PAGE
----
Before I was “settled,” I lived all over the place in London, including once, briefly, in Stamford Hill, then and now a prosperous suburb with a large Jewish population that at some point had included Marc Bolan, (originally Feld).
I didn’t know that at the time, and only discovered it when avant-garde composer John Zorn released a sort of tribute album Great Jewish Music: Marc Bolan as part of his Radical Jewish Culture series. I’m not sure that Bolan's Jewishness plays much of a part in songs such as “Get it on” much less (pedestrian allusion coming up) “Beltane Walk:”
Walking down by the westwind
I met a boy he was my friend
I said boy we could sing it too
And we do
Give us love
Give us little love
Give us little love from your hearts
And then we'll walk.
The place I lived in Stamford Hill was not conspicuously prosperous, nor conspicuously Jewish. I had a nasty room in a nasty shared flat, one of three in a nasty house, with just one nasty bathroom for all of us. Knowing that Marc Bolan had lived nearby wouldn’t have made me very much happier.
One of the supposed advantages of Stamford Hill was that it was on the Tube, and most of the accommodation I could afford was not. But whenever I managed to find a place in a neighbourhood served by the Tube there was always at least a mile-long walk to the station, and that was the case here, plus my flat was at the top of the Stamford Hill, while the Stamford Hill station was at the bottom.
These days I tend to think that a mile-long walk at the beginning and end of each day is a very good thing, but back then I was filled with resentment. A mile-long slog up a hill, after work, to get to a nasty room in a nasty flat didn’t make my heart sing. I moved on as soon as I could, though not in fact to anywhere much better.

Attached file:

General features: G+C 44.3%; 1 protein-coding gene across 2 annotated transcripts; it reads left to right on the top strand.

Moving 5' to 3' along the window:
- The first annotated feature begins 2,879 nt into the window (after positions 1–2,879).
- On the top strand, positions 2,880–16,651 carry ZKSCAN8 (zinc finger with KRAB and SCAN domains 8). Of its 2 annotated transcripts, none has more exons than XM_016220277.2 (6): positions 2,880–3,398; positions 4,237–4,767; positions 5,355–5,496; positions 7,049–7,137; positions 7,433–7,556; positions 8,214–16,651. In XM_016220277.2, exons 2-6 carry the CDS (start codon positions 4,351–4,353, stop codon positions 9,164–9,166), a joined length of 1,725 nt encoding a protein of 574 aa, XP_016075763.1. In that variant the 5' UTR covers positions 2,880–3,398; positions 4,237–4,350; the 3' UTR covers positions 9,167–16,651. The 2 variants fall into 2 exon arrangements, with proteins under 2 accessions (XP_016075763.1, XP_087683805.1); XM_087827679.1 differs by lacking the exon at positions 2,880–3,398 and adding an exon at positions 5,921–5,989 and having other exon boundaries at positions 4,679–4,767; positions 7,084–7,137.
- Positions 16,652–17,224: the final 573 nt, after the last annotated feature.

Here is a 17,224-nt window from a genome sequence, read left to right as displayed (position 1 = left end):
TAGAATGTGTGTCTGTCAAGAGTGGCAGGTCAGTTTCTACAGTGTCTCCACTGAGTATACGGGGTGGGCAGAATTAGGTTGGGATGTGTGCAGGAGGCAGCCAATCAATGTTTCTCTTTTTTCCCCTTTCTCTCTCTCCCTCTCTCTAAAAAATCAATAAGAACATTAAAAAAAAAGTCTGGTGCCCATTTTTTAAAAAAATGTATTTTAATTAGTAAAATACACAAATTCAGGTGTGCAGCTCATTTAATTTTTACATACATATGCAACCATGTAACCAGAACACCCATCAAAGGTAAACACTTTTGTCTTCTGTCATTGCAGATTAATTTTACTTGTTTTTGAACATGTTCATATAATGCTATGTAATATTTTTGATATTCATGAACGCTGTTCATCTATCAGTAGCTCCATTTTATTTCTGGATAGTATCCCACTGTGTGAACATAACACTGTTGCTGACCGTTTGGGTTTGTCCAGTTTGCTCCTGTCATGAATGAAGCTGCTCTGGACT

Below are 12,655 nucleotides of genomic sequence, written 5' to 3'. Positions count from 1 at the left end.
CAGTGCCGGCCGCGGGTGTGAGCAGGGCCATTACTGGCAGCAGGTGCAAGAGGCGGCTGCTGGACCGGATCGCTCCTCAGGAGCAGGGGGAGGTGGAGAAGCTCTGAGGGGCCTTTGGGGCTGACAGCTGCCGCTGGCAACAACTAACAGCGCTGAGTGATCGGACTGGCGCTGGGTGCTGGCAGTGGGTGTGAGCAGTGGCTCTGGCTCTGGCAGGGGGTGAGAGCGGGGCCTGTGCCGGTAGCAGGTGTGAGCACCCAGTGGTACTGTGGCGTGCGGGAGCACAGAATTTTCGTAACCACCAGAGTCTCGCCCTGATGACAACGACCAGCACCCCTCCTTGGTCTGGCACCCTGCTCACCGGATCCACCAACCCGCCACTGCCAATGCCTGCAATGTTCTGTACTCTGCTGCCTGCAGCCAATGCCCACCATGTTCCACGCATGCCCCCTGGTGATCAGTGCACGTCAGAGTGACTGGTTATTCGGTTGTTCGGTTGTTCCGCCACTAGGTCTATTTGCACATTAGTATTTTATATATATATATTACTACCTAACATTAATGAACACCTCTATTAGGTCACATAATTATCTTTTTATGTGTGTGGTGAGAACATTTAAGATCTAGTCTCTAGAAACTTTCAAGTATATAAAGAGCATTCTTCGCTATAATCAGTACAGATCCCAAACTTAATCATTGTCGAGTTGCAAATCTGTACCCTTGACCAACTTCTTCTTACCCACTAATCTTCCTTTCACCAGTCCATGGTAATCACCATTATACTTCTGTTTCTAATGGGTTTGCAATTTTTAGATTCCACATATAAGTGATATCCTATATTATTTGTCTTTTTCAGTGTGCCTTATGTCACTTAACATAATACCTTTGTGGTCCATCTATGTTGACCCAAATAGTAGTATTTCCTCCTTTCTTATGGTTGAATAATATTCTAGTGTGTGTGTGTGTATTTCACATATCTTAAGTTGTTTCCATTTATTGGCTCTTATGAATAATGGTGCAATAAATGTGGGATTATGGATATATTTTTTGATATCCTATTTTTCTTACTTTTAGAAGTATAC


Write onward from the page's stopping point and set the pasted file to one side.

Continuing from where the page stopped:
And now, even as I suspect there may be more to the story than has been reported, I’m cautiously prepared to join in the general and predictable “outrage” that posters have appeared on the streets of Stamford Hill saying, "Women should please walk along this side of the road only," while presumably, though perhaps not necessarily, saying the same thing in Hebrew.
According to the Independent newspaper these posters were put up by “an orthodox Jewish group” in preparation for a Torah Procession. One Chaim Hochhauser, from the Stamford Hill Shomrim Group, (shomrim being a kind of heavy-duty and apparently very successful neighborhood watch group), said it had contacted the organizers to inform them that the posters "lacked explanation in the English text, and therefore could have offended people who don’t understand the Hebrew wording and the logo.”
The implication here of course is that if people did understand the Hebrew wording then they wouldn’t be offended; a proposition that I doubt. And is this really a question of offence and understanding? Isn’t the issue that a religion which dictates where and when women can walk, even in a procession, is, you know, questionable. I mean, why weren’t there signs that said, "Men should please walk along the other side of this road," though I admit that would only have been very slightly better. The local council, in its wisdom, had the posters swiftly removed.
Above, for comparison, is a picture of a Torah Procession from Ahavat Olam in Miami, Florida. It doesn’t seem as though G-d has much problem with men and women walking on the same side, or apparently right in the middle, of the road, although I would be the first to admit that Stamford Hill is not Florida.
And for those of you who missed the allusion in the title of this post, it's Reeves and Dave and Gary, "The King of Stamford Hill" - it's a bit potty-mouthed I'm afraid, but it's good.